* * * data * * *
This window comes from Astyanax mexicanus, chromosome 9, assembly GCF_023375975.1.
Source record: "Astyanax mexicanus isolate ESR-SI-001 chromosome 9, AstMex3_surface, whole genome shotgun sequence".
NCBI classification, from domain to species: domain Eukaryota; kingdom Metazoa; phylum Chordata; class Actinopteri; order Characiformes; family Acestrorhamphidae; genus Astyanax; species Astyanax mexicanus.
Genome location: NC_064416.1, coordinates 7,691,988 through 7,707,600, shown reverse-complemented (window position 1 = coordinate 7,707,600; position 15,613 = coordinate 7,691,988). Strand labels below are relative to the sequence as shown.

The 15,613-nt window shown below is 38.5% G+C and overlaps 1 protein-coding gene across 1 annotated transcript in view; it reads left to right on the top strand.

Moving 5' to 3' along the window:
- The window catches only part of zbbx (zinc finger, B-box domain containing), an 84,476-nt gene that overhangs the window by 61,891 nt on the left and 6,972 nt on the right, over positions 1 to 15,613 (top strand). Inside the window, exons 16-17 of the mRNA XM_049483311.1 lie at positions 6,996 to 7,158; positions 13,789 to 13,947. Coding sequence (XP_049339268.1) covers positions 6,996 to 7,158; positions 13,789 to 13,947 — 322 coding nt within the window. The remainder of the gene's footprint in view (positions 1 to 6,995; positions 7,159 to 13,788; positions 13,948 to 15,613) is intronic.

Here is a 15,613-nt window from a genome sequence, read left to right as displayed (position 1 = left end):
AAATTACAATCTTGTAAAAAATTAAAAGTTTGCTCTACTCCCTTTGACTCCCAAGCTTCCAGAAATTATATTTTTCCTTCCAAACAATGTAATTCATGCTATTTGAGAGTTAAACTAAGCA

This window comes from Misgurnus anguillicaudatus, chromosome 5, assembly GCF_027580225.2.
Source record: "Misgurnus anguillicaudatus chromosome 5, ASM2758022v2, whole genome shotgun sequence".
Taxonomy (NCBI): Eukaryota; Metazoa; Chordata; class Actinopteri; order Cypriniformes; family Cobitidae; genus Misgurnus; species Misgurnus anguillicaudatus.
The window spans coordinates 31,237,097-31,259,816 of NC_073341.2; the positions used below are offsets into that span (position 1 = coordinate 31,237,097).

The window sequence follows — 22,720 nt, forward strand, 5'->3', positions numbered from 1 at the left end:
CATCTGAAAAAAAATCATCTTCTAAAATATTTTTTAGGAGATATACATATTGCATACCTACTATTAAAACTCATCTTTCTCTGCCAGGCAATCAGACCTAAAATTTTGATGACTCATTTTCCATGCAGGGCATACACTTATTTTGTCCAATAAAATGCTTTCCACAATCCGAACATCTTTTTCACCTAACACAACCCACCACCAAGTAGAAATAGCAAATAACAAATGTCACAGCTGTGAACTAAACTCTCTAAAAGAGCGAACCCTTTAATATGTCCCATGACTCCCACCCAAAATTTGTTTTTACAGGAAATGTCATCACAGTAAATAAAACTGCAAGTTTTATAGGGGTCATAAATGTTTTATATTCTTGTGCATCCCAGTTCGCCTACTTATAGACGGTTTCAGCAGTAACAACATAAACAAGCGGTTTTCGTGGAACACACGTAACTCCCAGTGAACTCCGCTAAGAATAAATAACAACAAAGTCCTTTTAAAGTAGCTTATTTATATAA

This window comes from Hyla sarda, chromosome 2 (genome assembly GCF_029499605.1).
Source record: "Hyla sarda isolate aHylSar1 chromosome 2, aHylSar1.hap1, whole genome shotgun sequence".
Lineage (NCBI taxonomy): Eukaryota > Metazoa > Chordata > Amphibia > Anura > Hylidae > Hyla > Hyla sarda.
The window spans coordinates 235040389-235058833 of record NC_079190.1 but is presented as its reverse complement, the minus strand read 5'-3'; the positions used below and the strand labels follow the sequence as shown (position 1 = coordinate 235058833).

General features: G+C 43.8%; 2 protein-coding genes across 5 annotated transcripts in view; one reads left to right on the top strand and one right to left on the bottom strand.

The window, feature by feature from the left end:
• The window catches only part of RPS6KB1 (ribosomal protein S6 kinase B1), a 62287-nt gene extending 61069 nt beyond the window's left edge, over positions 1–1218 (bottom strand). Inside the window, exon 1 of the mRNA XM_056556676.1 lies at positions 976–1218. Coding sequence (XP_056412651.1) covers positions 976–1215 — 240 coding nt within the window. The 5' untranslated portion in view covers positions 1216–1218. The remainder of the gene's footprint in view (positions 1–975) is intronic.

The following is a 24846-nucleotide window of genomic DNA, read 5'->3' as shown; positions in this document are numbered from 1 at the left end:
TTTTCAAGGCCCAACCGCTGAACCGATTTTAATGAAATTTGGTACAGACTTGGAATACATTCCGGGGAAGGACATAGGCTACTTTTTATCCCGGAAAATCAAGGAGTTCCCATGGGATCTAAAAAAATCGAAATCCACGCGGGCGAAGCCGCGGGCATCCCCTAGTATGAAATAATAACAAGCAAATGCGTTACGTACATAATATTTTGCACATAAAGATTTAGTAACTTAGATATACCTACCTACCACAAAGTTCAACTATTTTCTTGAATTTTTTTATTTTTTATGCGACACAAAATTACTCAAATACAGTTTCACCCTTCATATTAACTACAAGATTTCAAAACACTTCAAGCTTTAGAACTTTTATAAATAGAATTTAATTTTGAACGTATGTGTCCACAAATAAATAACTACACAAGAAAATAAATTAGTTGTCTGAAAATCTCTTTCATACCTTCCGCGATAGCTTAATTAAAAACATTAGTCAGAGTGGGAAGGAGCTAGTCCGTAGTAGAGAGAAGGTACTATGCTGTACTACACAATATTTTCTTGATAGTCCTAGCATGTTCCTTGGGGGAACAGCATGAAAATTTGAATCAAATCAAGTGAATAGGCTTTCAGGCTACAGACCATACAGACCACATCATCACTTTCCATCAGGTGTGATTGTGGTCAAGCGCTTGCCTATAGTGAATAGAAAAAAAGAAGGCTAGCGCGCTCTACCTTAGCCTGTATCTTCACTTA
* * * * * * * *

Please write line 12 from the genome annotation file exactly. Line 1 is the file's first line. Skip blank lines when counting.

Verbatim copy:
Taxonomy (NCBI): Eukaryota; Metazoa; Chordata; class Actinopteri; order Cypriniformes; family Cobitidae; genus Misgurnus; species Misgurnus anguillicaudatus.